From the Leave side, Aaron Banks has spoken of “true Brexit” and Nigel Farrage accused Theresa May of “not believing in Brexit” after the General Election. Jacob Rees Mogg has accused other members of the parlimentary committee on Exciting the European Union of being “high priests of Remain”. From the Remain side Rafael Behr has written of the dangers of following the “scriptures of Rees-moggery”, and it’s not unusual to hear support for Brexit dismissed as “religious” when it seems to ignore economic reality.
There are a range of attitudes among Brexit-supporters I’ve spoken with, but the more strident support for Brexit is coming across as having a religious quality.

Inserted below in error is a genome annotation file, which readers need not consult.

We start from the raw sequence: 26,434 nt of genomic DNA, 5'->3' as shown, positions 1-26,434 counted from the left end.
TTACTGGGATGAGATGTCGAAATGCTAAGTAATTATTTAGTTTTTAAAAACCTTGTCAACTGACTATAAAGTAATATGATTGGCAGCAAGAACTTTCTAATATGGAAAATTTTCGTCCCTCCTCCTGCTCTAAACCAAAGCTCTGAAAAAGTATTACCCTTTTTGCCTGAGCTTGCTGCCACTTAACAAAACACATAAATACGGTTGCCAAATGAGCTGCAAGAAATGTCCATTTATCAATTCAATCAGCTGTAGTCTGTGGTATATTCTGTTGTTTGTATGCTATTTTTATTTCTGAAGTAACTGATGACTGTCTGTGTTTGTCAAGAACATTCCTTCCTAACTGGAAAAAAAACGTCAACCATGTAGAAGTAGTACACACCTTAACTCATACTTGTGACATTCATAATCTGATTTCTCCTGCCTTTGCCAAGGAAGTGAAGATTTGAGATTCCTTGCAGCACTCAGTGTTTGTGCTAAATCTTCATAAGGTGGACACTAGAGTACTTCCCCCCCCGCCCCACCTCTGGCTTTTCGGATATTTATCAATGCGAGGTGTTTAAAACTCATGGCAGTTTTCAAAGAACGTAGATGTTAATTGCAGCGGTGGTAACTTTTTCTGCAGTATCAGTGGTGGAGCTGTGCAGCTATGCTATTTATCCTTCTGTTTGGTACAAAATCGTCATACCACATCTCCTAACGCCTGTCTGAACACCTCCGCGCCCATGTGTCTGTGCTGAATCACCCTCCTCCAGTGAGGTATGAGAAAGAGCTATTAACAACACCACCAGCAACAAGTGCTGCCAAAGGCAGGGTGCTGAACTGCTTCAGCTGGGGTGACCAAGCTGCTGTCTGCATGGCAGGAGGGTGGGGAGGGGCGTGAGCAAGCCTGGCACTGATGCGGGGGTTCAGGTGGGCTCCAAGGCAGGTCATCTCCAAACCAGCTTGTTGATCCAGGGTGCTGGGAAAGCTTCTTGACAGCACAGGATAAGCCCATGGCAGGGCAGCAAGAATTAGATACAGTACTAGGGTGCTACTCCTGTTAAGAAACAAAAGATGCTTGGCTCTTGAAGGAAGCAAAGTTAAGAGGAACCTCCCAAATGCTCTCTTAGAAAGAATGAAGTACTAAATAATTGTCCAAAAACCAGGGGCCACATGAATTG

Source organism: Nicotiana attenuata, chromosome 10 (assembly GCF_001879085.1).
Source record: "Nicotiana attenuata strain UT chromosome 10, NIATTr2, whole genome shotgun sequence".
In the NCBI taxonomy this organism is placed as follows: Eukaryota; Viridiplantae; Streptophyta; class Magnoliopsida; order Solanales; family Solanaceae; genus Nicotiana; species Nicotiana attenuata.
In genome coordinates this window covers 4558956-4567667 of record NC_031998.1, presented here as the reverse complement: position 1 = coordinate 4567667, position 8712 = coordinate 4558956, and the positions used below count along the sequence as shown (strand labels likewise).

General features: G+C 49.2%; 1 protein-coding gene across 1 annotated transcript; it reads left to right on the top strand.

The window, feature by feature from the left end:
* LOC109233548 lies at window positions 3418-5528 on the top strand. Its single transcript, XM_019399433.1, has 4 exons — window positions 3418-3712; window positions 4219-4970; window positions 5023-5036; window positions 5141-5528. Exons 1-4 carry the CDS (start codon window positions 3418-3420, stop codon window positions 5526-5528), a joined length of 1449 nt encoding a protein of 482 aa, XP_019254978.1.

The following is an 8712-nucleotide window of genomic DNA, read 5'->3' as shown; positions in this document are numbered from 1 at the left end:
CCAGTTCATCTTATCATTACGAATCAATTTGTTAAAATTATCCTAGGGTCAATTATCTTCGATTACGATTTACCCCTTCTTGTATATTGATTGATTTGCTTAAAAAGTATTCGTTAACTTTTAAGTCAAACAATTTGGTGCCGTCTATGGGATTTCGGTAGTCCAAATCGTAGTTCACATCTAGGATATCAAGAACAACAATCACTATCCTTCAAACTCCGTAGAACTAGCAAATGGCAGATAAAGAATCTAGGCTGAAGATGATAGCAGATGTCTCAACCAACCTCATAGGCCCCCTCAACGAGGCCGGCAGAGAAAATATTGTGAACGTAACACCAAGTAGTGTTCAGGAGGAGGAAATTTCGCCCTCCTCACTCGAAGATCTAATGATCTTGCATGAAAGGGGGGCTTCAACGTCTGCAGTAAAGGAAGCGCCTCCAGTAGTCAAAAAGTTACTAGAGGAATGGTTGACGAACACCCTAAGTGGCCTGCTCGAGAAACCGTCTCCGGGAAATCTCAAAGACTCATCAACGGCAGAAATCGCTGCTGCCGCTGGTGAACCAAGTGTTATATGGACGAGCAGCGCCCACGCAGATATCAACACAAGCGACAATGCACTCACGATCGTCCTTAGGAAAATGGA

Some will want to bracket together religion and support for Brexit as irrational, and leave the argument there, but this short-changes both religion and what the support for Brexit. This matters because winning a “People’s Vote” on the terms of Brexit needs some who voted Leave in 2016 to vote the other way, and avoiding the damage that would come from alienating a substantial minority needs a large number of people to change sides. For people to switch sides means they need to feel that their concerns have been heard.